Modified Xijiao Dihuang (XJDH) decoction has been shown to exert powerful neuroprotective properties in clinical ischemic stroke treatment. It consists of 4 Chinese herbs: Buffalo Horn, Paeonia suffruticosa Andrews, Rehmannia glutinosa (Gaertn.) DC, and Paeonia lactiflora Pall. In the present study, the neuroprotective effect and specific mechanisms of XJDH in protecting PC12 cells from oxygen-glucose deprivation-induced injury were investigated. It was found that OGD/R significantly decreased the cell viability and lactate dehydrogenase (LDH) activity and increased the release of IL-1β, IL-6, and TNF-α in PC12 cells, and these effects were suppressed by XJDH and one of its major active constituents, paeoniflorin. Additionally, XJDH inhibited caspase-3 activity and reduced cleaved caspase-3 level. Mechanistic studies showed that the expressions of TLR4, MyD88, TRAF6, and NF-κB p65 and phosphorylation of IκBα and p65 were significantly lower in the XJDH-treated group than in the OGD/R control group. Additionally, XJDH reversed the OGD/R-induced increases in p-JNK and p-ERK1/2 expression. These results suggest that XJDH protects PC12 cells from oxygen-glucose deprivation-induced injury, which may be associated with the inhibition of the TLR4-MyD88/NF-κB signaling pathway. As an anti-inflammation factor, XJDH might be used as a neuronal protection strategy for the ischemia injury and related diseases.

1. Introduction

Ischemic stroke, also known as cerebral infarction, is considered as one of the leading causes of adult mortality and disability worldwide [1]. About 87% of stroke cases are due to sudden occlusion of a blood vessel, which may lead to insufficient oxygen and glucose delivery to support cellular homeostasis and then result in cell death [2, 3]. Therefore, rapid reperfusion in ischemic area for rescuing dying cells is critical in the therapy of cerebral ischemia. However, reperfusion usually causes deterioration of brain injury and a profound inflammatory response [4]. Nowadays few therapeutic options are available for stroke treatment, and thus there is a pressing need for developing new therapeutic strategies.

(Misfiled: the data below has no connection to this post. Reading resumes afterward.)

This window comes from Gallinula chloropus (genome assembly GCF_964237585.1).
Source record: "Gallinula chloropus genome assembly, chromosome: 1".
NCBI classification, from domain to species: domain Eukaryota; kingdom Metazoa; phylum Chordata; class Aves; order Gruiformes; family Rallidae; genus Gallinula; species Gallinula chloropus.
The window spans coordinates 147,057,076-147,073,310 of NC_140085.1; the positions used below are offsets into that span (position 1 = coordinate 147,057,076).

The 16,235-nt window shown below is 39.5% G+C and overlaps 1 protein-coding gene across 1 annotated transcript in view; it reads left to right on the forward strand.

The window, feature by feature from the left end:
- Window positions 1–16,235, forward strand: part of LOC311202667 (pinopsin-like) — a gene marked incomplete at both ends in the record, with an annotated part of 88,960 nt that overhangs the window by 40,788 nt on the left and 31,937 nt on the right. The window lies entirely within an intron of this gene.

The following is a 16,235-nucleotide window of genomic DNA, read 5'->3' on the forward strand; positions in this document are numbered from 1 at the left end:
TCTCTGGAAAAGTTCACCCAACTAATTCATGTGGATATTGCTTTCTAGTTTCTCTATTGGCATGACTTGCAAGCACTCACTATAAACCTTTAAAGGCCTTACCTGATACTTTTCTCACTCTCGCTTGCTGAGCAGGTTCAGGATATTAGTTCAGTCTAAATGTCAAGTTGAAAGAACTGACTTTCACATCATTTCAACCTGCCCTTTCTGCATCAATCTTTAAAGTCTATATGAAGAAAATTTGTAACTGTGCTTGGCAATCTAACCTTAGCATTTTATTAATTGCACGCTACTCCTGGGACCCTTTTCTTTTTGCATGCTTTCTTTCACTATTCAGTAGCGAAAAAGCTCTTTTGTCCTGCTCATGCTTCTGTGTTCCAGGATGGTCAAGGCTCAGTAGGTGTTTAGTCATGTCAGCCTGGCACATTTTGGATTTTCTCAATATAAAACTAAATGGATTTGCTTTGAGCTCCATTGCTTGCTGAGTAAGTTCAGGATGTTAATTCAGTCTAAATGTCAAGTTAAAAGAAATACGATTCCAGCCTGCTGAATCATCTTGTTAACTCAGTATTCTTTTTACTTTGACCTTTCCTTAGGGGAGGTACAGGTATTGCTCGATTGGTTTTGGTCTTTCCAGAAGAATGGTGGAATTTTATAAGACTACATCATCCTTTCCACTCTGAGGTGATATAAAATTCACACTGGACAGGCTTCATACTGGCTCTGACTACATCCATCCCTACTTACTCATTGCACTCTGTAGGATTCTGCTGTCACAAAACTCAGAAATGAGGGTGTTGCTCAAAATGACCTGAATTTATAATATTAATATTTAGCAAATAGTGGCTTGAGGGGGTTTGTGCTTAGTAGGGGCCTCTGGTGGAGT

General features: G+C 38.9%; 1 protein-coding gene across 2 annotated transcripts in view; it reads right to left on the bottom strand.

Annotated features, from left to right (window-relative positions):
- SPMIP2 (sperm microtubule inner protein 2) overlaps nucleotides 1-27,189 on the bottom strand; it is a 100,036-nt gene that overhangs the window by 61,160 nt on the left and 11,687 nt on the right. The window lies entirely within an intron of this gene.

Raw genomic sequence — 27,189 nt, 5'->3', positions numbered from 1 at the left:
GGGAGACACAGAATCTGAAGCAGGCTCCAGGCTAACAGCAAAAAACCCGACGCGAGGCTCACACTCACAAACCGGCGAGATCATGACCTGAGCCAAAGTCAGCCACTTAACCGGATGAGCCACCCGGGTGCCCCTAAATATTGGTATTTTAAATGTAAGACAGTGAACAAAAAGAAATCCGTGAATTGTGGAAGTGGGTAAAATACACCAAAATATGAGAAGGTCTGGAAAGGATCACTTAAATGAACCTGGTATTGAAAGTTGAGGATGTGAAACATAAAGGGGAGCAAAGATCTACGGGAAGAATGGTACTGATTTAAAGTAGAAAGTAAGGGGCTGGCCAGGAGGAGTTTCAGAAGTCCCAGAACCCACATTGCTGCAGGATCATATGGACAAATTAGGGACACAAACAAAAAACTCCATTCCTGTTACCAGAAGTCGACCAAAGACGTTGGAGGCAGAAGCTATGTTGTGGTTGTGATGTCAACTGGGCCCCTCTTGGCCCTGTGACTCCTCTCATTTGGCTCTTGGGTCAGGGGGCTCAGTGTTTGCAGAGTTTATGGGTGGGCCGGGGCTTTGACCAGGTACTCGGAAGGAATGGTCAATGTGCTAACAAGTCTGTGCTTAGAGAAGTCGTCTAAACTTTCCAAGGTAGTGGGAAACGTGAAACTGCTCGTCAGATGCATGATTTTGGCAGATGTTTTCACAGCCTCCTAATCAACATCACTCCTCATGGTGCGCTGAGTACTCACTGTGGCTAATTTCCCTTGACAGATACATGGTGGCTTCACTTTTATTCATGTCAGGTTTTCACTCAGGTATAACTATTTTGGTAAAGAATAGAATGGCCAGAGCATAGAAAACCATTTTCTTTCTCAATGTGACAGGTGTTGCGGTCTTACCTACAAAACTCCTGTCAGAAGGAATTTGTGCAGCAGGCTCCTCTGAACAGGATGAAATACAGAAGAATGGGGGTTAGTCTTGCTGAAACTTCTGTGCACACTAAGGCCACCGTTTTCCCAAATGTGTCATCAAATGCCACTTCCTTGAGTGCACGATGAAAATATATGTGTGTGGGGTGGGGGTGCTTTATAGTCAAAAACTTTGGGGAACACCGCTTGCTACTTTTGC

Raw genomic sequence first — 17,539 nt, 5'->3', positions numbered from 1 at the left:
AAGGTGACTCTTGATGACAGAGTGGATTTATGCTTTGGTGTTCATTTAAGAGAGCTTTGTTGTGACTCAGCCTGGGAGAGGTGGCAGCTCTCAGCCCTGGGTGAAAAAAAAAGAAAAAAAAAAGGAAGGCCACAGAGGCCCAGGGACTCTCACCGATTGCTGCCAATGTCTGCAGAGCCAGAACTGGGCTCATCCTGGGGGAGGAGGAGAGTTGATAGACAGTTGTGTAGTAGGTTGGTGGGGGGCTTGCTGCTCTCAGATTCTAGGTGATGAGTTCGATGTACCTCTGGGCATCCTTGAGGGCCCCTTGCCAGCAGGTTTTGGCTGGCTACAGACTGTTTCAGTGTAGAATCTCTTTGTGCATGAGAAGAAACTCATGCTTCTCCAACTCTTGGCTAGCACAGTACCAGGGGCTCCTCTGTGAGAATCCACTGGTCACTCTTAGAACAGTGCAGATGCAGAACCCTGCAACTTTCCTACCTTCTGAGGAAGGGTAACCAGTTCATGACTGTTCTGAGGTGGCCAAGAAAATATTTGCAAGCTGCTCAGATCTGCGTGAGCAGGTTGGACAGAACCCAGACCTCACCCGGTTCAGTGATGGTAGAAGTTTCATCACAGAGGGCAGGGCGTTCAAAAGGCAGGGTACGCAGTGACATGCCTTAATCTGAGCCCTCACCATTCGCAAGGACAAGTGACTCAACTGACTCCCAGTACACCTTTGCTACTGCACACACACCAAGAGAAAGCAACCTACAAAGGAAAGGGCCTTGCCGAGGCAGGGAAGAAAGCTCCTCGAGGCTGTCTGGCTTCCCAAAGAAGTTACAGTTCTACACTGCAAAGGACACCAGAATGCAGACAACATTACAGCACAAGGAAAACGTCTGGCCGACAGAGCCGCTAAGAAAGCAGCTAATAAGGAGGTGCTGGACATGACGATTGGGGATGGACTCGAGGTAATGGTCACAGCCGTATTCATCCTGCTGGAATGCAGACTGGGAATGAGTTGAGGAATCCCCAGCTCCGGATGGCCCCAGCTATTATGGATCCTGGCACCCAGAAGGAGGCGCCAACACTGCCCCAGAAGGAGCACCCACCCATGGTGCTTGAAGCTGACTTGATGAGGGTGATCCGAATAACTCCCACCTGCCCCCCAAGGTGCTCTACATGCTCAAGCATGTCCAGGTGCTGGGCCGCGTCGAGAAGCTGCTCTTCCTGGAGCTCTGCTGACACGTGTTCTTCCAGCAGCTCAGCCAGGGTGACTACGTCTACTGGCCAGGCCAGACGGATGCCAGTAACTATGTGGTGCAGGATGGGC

Although the complex mechanism of cerebra ischemia and reperfusion (I/R) injury has not been exactly demonstrated, the interactions of several pathophysiological processes (i.e., oxygen free radical injury, excitatory amino acid neurotoxicity, and intracellular calcium overload) are shown to be involved in stroke progression. Recent evidences have suggested that innate immune and inflammatory reactions are the main cause contributing to the pathophysiology of cerebral I/R injury [4]. Brain ischemia triggers inflammatory responses and produces cytotoxic substances including TNF, IL-1β, iNOS, and other proinflammatory mediators, resulting in more neuronal damage [5]. Anti-inflammatory therapy displayed evident neuroprotective effects in ischemia [6, 7]. Toll-like receptor 4 (TLR4), a germline-encoded pattern recognition receptor expressed by various brain cells, plays an important role in inflammatory responses triggered by I/R injuries [8]. In ischemic/reperfusion condition, TLR4 is activated and leads to recruitment/activation of adaptor protein myeloid differentiation primary response gene (88) (MyD88). Subsequently, the TLR4/MyD88 signaling stimulates TNF receptor-associated factor 6 (TRAF6) and increases the level of nuclear factor kappa B (NF-κB) transcriptional activity and expression of proinflammatory cytokine, thereby triggering inflammatory responses in ischemic brain. Activation of TLR4 also stimulates mitogen-activated protein (MAP) and stress kinases including extracellular-regulated kinase (ERK) 1/2, p38, and Jun kinase (JNK) 1/2, which in turn activates transcription regulators of inflammation. Since inflammatory responses contribute to hypoxic injury and importance of TLR4 in inflammatory mechanisms has been well recognized, blocking TLR4/MyD88 signaling pathway may be a potentially neuroprotective therapeutic strategy for ischemic stroke.